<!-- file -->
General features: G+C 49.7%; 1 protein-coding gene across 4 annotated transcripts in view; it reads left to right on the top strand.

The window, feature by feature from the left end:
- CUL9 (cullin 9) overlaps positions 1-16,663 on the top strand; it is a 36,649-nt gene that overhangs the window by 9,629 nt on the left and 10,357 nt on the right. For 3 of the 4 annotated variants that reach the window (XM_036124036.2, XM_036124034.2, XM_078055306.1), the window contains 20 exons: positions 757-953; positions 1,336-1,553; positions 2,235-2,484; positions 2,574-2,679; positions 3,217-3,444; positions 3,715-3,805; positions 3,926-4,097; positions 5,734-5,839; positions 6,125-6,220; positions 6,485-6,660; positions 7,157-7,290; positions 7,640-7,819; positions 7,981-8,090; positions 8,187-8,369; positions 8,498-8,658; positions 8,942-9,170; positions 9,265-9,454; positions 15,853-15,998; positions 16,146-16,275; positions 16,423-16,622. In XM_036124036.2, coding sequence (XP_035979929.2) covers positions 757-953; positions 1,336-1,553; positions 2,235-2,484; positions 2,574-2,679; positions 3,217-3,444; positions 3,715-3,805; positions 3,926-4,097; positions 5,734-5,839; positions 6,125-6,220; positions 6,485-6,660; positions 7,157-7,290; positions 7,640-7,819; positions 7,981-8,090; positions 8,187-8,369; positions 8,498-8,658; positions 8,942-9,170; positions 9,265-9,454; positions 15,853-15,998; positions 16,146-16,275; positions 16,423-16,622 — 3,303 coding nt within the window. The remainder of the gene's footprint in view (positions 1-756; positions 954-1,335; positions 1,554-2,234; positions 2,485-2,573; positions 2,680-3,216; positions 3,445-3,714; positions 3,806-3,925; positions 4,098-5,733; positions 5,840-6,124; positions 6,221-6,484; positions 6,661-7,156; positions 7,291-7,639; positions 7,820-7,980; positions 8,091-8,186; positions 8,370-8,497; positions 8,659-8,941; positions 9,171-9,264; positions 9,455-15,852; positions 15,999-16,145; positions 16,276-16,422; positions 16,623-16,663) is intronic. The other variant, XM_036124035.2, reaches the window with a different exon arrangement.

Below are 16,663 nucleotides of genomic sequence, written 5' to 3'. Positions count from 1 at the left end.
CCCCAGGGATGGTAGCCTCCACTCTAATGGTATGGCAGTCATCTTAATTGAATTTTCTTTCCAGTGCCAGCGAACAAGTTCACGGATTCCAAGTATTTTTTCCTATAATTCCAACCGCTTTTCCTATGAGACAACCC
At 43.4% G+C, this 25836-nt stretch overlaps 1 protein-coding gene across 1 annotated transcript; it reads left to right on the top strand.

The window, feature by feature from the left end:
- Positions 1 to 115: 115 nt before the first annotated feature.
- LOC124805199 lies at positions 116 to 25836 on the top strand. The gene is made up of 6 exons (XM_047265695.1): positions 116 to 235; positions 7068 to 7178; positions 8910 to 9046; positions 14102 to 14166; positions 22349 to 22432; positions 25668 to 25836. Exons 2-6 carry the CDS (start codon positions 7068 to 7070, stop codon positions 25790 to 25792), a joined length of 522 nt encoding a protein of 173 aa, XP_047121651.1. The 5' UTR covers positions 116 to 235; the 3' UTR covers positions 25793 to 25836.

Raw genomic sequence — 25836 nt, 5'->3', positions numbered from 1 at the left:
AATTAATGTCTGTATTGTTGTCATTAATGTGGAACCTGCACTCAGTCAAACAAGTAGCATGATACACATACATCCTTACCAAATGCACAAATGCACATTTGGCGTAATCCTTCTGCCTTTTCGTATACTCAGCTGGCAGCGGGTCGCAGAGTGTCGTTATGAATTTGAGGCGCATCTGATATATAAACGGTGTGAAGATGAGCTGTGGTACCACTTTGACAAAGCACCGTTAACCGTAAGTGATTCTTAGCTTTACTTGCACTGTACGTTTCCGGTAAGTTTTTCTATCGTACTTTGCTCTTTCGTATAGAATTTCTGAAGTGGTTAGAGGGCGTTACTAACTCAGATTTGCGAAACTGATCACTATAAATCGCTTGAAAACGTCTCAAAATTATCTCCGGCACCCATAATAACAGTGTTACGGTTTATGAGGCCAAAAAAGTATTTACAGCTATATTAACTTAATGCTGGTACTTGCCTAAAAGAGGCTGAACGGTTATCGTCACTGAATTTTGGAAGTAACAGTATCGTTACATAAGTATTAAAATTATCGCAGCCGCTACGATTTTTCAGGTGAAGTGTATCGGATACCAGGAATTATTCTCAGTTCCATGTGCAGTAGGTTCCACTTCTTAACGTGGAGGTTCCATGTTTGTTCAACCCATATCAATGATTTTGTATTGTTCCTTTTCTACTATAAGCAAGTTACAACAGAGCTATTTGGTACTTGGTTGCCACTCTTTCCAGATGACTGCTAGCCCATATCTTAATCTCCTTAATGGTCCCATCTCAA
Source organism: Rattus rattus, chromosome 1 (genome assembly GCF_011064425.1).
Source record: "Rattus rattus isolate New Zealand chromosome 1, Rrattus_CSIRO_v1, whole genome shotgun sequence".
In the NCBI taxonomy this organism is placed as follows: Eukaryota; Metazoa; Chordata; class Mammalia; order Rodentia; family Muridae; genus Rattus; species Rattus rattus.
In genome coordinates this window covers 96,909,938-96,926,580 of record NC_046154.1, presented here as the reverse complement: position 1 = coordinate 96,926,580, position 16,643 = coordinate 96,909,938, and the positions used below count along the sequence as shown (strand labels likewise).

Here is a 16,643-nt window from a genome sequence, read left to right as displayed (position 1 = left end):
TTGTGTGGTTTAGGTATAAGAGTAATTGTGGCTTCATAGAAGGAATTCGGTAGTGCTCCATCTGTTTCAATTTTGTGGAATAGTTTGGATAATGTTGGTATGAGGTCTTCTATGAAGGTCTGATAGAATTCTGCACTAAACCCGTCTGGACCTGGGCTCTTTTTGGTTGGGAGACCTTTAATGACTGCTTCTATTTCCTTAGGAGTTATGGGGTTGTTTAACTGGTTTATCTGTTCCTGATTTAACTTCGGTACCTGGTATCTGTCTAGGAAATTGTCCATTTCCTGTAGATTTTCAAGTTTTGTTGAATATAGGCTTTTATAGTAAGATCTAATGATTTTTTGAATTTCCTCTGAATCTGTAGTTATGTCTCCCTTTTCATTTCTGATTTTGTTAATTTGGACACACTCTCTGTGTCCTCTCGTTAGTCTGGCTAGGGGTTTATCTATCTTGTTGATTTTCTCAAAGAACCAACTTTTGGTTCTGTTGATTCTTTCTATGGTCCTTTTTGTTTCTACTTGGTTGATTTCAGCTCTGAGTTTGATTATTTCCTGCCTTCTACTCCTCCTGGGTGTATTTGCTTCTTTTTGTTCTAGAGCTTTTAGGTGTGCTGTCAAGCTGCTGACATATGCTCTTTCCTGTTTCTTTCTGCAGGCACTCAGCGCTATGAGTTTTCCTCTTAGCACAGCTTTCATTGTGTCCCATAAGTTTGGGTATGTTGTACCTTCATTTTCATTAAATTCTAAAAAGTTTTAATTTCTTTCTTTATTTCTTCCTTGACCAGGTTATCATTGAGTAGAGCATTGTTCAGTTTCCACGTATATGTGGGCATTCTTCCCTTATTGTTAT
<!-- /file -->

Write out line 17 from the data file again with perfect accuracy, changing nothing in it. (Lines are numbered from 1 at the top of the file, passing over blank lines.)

TTGTGTGGTTTAGGTATAAGAGTAATTGTGGCTTCATAGAAGGAATTCGGTAGTGCTCCATCTGTTTCAATTTTGTGGAATAGTTTGGATAATGTTGGTATGAGGTCTTCTATGAAGGTCTGATAGAATTCTGCACTAAACCCGTCTGGACCTGGGCTCTTTTTGGTTGGGAGACCTTTAATGACTGCTTCTATTTCCTTAGGAGTTATGGGGTTGTTTAACTGGTTTATCTGTTCCTGATTTAACTTCGGTACCTGGTATCTGTCTAGGAAATTGTCCATTTCCTGTAGATTTTCAAGTTTTGTTGAATATAGGCTTTTATAGTAAGATCTAATGATTTTTTGAATTTCCTCTGAATCTGTAGTTATGTCTCCCTTTTCATTTCTGATTTTGTTAATTTGGACACACTCTCTGTGTCCTCTCGTTAGTCTGGCTAGGGGTTTATCTATCTTGTTGATTTTCTCAAAGAACCAACTTTTGGTTCTGTTGATTCTTTCTATGGTCCTTTTTGTTTCTACTTGGTTGATTTCAGCTCTGAGTTTGATTATTTCCTGCCTTCTACTCCTCCTGGGTGTATTTGCTTCTTTTTGTTCTAGAGCTTTTAGGTGTGCTGTCAAGCTGCTGACATATGCTCTTTCCTGTTTCTTTCTGCAGGCACTCAGCGCTATGAGTTTTCCTCTTAGCACAGCTTTCATTGTGTCCCATAAGTTTGGGTATGTTGTACCTTCATTTTCATTAAATTCTAAAAAGTTTTAATTTCTTTCTTTATTTCTTCCTTGACCAGGTTATCATTGAGTAGAGCATTGTTCAGTTTCCACGTATATGTGGGCATTCTTCCCTTATTGTTAT